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A compassionate Ottawa supports and empowers individuals, their families and their communities throughout life for dying and grieving well.

What it’s really like to die at home in Ontario

by Celina Carter

Pat Mackay wanted to die at home. Sixty-five years old and suffering from metastatic breast cancer, Pat told her family she wanted to spend her last days in her Toronto apartment where she could hold on to her favourite view overlooking the trees of the St. Clair Reservoir. Her husband, Mike, and her two sons agreed, moving a hospital bed into Pat’s den and sharing round-the-clock caring duties with regular support from outside caregivers. “She got to die the way that she wanted to and for us that was important,” says Pat’s son Jon, looking back on the experience five years later.

But Jon also remembers his helplessness the day he and Mike found Pat writhing in bed from terrible abdominal pain. They had no idea what was causing it or how to help stop the agony. Eventually they gave Pat a dose of morphine, still not certain they were doing the right thing. Later they learned that her pain had come from a full bladder; a caregiver had forgotten to empty her urine bag. Jon was stunned that something so seemingly minor had caused Pat such pain. “There is nothing standard about a very sick person,” he says.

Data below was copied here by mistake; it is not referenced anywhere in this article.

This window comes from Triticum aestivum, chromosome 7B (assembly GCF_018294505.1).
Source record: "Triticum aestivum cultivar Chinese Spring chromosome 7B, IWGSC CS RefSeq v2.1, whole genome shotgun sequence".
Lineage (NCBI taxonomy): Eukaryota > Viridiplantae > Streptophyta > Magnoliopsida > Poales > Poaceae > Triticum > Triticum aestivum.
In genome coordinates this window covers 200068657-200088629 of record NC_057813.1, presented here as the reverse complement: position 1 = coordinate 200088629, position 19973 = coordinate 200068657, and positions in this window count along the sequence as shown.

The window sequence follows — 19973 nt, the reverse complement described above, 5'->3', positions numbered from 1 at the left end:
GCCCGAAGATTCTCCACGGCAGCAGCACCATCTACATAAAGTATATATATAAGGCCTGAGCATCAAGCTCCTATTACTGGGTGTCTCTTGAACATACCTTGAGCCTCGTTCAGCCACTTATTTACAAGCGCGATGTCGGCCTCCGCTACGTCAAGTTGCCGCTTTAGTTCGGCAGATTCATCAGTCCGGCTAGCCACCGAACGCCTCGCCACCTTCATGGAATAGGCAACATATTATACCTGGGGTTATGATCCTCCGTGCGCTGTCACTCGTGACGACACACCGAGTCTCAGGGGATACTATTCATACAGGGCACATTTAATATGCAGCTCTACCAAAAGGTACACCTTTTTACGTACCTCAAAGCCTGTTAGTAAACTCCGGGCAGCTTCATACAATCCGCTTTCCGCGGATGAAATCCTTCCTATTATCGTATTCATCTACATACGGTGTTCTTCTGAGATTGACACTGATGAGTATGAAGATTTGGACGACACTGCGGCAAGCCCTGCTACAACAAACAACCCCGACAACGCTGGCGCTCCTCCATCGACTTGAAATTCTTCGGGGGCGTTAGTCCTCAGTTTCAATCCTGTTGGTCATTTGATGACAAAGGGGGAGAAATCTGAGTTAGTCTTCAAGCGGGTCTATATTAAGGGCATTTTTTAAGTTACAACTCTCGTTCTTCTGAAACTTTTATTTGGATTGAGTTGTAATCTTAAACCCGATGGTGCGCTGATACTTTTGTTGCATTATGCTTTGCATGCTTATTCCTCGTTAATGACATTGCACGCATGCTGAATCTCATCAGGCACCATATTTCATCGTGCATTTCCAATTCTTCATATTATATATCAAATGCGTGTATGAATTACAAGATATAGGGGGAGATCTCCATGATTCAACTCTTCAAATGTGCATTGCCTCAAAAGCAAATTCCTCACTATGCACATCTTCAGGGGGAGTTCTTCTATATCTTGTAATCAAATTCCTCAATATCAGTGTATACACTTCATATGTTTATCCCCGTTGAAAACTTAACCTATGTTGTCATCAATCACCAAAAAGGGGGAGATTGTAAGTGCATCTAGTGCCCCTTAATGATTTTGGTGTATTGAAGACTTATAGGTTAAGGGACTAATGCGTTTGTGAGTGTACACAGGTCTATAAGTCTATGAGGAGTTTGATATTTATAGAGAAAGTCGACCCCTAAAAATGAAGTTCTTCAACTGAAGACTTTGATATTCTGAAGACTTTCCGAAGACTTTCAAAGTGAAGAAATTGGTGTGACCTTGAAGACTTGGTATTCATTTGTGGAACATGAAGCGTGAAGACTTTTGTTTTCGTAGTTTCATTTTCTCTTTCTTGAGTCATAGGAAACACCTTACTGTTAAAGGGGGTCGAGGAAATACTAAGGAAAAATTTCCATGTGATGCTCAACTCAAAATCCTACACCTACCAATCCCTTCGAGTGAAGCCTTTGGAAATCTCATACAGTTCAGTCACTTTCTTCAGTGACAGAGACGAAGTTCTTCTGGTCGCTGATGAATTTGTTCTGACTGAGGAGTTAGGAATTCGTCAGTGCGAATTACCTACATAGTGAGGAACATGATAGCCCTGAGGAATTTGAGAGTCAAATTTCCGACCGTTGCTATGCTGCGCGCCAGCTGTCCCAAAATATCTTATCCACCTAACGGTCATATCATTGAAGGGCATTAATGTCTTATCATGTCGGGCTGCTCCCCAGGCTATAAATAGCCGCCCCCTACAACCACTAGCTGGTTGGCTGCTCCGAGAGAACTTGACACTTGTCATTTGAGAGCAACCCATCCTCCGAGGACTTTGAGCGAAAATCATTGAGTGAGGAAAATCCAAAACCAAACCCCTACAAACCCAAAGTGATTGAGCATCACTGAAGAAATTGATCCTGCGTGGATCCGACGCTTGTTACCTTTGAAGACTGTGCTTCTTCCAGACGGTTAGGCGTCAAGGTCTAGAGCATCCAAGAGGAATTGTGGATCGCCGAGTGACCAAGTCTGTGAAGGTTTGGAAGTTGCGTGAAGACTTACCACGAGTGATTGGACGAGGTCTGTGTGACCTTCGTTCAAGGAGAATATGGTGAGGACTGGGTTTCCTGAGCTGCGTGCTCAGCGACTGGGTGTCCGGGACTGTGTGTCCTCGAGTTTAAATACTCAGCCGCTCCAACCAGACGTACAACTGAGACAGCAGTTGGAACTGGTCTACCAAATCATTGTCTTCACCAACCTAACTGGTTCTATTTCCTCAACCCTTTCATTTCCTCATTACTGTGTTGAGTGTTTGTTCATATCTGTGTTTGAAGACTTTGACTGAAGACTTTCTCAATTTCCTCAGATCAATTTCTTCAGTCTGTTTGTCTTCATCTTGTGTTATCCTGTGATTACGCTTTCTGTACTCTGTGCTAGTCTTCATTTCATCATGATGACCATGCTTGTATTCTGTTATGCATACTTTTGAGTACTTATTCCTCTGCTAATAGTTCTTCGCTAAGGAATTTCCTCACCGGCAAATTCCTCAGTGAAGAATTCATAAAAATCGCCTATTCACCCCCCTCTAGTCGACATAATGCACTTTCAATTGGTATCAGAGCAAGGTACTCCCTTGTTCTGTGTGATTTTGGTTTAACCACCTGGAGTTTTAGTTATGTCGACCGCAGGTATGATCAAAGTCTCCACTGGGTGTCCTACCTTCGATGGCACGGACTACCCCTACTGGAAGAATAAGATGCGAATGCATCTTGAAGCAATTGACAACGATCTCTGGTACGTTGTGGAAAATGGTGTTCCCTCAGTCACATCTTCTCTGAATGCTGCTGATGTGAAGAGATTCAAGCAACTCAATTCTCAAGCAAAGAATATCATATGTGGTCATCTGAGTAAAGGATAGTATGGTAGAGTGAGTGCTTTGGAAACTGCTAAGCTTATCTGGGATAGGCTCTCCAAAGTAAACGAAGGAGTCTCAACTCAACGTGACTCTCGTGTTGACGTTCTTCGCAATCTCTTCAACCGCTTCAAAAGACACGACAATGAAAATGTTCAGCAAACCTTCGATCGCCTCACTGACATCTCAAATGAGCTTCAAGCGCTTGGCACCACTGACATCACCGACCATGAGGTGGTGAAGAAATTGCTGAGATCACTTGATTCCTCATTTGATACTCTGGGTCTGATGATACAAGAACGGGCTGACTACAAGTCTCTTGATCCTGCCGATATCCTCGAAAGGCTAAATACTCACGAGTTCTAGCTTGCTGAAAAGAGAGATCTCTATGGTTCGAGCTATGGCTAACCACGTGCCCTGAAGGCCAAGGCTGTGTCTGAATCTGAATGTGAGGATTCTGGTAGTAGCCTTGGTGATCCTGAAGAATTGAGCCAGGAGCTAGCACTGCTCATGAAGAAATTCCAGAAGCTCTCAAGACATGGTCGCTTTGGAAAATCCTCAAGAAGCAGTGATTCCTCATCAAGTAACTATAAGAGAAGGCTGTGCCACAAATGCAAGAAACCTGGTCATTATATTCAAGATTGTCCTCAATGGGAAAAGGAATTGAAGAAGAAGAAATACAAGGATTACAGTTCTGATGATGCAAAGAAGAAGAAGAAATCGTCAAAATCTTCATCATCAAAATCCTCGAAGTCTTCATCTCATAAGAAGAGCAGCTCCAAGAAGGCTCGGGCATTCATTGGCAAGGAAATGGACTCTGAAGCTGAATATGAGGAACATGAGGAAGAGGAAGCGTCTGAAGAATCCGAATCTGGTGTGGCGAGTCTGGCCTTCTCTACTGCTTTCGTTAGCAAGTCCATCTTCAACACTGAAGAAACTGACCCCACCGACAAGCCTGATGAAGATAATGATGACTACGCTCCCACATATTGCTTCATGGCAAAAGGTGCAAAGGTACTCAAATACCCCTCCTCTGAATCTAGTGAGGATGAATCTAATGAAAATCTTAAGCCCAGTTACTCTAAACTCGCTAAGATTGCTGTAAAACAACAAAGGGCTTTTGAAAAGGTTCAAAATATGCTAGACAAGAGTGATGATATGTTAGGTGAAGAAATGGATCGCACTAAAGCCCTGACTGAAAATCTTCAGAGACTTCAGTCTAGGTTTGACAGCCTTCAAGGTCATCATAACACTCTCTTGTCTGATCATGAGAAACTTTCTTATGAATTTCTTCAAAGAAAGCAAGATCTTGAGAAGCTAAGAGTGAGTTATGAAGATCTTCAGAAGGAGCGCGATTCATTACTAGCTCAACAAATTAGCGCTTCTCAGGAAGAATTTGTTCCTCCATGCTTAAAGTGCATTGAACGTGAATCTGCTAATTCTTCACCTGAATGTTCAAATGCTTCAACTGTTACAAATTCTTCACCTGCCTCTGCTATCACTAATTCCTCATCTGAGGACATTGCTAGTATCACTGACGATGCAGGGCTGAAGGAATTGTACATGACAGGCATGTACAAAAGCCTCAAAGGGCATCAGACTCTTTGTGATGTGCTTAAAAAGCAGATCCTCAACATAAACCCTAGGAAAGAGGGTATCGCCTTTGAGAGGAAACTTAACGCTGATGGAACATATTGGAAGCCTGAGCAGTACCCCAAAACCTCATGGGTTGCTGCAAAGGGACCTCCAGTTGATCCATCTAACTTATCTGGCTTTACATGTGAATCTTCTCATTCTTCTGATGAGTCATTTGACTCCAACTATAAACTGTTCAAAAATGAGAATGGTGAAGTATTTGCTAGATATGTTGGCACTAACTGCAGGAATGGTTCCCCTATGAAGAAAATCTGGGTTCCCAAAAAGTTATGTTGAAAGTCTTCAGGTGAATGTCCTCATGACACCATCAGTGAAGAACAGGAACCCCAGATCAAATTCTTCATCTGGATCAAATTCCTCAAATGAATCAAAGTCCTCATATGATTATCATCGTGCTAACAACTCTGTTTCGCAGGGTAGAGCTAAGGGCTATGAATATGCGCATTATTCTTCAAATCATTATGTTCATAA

To read the full article on the Healthy Debate website, please click here.

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